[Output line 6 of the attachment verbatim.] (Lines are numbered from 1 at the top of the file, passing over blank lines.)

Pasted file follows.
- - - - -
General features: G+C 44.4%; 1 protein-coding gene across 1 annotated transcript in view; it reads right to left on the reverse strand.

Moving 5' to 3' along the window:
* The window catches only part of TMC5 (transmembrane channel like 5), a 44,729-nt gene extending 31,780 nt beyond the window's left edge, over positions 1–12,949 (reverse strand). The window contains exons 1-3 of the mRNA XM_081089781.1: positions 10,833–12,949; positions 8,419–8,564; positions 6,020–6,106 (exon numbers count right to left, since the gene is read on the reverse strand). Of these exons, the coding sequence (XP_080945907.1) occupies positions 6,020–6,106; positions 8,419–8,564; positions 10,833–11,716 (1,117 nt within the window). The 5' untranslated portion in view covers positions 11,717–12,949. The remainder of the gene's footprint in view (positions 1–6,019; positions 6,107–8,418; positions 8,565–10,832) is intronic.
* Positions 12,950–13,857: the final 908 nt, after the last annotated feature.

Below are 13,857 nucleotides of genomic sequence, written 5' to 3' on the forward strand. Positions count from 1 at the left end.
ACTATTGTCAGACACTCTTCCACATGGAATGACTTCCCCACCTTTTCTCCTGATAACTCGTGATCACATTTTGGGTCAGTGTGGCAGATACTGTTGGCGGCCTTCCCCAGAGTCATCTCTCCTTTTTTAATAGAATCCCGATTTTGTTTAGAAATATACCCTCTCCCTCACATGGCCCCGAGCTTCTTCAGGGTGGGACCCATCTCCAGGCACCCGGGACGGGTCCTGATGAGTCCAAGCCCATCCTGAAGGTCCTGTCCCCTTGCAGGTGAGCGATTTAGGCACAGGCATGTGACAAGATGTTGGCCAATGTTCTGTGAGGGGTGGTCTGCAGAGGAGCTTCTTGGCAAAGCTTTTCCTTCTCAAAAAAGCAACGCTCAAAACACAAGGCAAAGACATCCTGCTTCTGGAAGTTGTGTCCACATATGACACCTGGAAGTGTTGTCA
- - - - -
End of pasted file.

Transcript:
ACTATTGTCAGACACTCTTCCACATGGAATGACTTCCCCACCTTTTCTCCTGATAACTCGTGATCACATTTTGGGTCAGTGTGGCAGATACTGTTGGCGGCCTTCCCCAGAGTCATCTCTCCTTTTTTAATAGAATCCCGATTTTGTTTAGAAATATACCCTCTCCCTCACATGGCCCCGAGCTTCTTCAGGGTGGGACCCATCTCCAGGCACCCGGGACGGGTCCTGATGAGTCCAAGCCCATCCTGAAGGTCCTGTCCCCTTGCAGGTGAGCGATTTAGGCACAGGCATGTGACAAGATGTTGGCCAATGTTCTGTGAGGGGTGGTCTGCAGAGGAGCTTCTTGGCAAAGCTTTTCCTTCTCAAAAAAGCAACGCTCAAAACACAAGGCAAAGACATCCTGCTTCTGGAAGTTGTGTCCACATATGACACCTGGAAGTGTTGTCA